The plight of Iraqi Christians provides us with a useful lens for scrutinizing both Mitt Romney’s remark and Republican rhetoric in general. Clearly “freedom” is not as simple a concept as it is made to seem by most political speech today. Saddam Hussein did use brutal methods, including techniques borrowed from Joseph Stalin’s playbook, to govern a nation harboring powerful cultural rifts between various Iraqi groups. Even so, he made good on a commitment to religious freedom in a part of the world where tolerance for other faiths is in short supply.

Perhaps there can be no genuine religious devotion without the freedom to choose the particulars of faith. Yet clearly religion can thrive in the general absence of civil or economic liberties. To suggest otherwise seems to reveal a failure to understand the nature of freedom, if not also the nature of religion. Of course, the flip side of Governor Romney’s remark is an even more dangerous misunderstanding. In declaring that there could be no freedom without religion, he reinforces the bogus Red Scare narrative holding that godlessness is a stepping stone to totalitarian governance.

There is much debate over the true religious beliefs of the Founding Fathers. Like the Freemasonry that served as a social network for many of them, individually they at least endorsed the existence of a higher power. In some instances this can be connected with strict observance of the practices of a particular sect. Yet for most of those hallowed men, no particular church attendance or other ritual behavior was regarded as a prerequisite to a life of virtue.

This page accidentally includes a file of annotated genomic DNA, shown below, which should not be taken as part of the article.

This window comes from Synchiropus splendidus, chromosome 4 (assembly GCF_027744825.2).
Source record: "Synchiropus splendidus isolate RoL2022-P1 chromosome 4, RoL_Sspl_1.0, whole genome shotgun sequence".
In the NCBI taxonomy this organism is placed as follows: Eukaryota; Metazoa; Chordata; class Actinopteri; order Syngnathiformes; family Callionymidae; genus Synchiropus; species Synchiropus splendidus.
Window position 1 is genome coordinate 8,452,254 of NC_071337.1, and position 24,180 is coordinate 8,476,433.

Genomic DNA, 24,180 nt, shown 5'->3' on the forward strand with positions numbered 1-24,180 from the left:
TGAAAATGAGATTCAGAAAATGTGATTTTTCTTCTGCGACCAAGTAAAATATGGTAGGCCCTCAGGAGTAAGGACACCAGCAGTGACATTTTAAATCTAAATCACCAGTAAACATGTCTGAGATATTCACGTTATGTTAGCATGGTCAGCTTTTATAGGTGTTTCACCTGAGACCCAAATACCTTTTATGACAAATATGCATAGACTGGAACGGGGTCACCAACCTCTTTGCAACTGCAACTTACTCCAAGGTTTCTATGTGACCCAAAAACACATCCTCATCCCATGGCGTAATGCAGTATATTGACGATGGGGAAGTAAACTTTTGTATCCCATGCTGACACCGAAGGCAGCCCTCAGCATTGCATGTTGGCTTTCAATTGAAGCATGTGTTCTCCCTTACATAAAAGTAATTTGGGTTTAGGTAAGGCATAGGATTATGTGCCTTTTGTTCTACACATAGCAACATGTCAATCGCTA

Most of them knew full well that great evil could be done in the name of Christ. Puritans and other radicals, not at all unlike modern Afghani Taliban, managed to set bad examples that went beyond the torture and murder of alleged “witches.” This nation was forged with keen sensitivity to the excesses of religious zeal and the pitfalls of intractable dogma propagated from the pulpit. Most of the Founding Fathers also followed suit with other Enlightenment thinkers in recognizing that great good can be done based on moral beliefs that exist independently of religious teaching.

Collectively, their words and their deeds both reveal the hope that this nation might be full of good acts and benefit from good leadership as a function of rational processes rooted in philosophy and science, not theology and scripture. After all, if a religious teaching illuminates a genuine moral lesson, then that lesson will stand on its own merits without any need for mortals to invoke the purported stance of deities on the subject. This reasonable restriction on moral thinking only seems weak or otherwise inferior to people who cannot overcome an attachment to unreasonable beliefs.

It is no more sensible to translate a personal incapacity to recognize achievements in the field of non-religious thinking on morality into disbelief in their usefulness than it would be to translate a personal incapacity to understand calculus into disbelief in the usefulness of rocket science. We may thrive without being a nation of philosophers just as we thrive without being a nation of mathematicians. Yet when the value of secular morality is rejected outright, the possibility of worthwhile social progress is also rejected. Non-religious thinking on morality is the only way any diverse society can go forward without instituting a state religion.